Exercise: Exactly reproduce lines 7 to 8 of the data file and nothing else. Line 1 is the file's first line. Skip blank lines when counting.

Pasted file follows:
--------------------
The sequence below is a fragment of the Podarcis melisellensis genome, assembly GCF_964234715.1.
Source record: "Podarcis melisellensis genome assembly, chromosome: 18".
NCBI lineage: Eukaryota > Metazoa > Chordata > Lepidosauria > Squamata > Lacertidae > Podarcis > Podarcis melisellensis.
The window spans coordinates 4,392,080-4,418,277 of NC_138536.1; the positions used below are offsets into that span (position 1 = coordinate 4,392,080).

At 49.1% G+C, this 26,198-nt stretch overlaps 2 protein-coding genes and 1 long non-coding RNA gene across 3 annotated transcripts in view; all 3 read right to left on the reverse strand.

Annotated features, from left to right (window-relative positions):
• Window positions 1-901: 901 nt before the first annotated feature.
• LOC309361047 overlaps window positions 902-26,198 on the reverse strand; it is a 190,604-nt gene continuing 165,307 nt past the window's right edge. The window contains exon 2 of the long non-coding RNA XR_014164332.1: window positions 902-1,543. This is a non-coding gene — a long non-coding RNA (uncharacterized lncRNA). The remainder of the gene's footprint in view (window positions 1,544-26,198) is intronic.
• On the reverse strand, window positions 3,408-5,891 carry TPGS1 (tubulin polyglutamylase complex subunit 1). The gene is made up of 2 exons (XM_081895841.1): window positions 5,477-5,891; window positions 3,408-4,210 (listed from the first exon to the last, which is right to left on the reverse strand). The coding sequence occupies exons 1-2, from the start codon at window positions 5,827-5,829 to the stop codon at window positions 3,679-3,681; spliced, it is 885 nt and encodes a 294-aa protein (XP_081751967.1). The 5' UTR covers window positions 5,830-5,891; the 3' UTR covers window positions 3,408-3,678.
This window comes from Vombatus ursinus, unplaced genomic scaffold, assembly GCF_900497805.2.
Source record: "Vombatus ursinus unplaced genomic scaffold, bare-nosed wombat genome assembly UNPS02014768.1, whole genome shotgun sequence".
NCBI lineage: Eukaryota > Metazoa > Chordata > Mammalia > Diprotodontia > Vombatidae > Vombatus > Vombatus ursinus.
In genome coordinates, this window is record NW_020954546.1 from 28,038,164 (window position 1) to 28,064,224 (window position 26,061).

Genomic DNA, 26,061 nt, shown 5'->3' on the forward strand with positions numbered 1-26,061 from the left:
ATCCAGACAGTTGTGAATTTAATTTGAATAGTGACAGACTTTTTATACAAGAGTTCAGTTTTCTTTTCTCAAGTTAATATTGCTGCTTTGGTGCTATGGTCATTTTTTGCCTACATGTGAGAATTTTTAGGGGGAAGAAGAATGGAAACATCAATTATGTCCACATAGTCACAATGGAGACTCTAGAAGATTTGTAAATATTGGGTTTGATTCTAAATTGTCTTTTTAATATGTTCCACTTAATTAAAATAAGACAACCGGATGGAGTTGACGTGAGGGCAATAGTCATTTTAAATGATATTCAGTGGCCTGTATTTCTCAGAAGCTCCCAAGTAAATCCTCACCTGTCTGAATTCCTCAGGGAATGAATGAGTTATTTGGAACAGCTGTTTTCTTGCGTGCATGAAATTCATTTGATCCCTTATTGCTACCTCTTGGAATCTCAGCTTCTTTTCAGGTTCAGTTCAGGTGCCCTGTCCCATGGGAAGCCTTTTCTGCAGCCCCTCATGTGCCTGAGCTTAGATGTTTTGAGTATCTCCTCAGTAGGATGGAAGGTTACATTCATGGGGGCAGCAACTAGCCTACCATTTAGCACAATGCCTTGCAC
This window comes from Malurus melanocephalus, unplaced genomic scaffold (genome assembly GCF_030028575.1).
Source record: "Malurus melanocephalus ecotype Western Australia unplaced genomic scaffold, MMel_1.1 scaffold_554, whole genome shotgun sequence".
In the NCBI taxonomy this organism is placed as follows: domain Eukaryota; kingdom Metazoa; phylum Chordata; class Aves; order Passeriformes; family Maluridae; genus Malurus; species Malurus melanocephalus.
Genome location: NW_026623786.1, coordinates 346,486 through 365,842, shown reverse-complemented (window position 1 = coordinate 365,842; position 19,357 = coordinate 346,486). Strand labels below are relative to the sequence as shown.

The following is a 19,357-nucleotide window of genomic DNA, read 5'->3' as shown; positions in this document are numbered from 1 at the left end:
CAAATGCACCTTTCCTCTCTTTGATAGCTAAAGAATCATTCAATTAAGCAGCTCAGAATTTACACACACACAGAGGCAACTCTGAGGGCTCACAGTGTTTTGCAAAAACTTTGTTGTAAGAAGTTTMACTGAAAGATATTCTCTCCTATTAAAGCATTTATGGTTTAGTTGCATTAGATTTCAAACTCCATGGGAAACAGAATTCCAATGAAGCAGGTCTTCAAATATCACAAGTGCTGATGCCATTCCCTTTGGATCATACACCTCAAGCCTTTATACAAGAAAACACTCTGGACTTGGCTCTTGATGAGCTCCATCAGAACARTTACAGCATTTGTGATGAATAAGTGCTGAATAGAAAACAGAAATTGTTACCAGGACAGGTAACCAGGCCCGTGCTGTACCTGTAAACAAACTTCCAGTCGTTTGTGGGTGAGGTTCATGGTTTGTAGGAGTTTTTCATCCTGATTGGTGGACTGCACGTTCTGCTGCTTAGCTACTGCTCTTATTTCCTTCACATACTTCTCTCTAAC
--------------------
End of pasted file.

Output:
• Window positions 1-901: 901 nt before the first annotated feature.
• LOC309361047 overlaps window positions 902-26,198 on the reverse strand; it is a 190,604-nt gene continuing 165,307 nt past the window's right edge. The window contains exon 2 of the long non-coding RNA XR_014164332.1: window positions 902-1,543. This is a non-coding gene — a long non-coding RNA (uncharacterized lncRNA). The remainder of the gene's footprint in view (window positions 1,544-26,198) is intronic.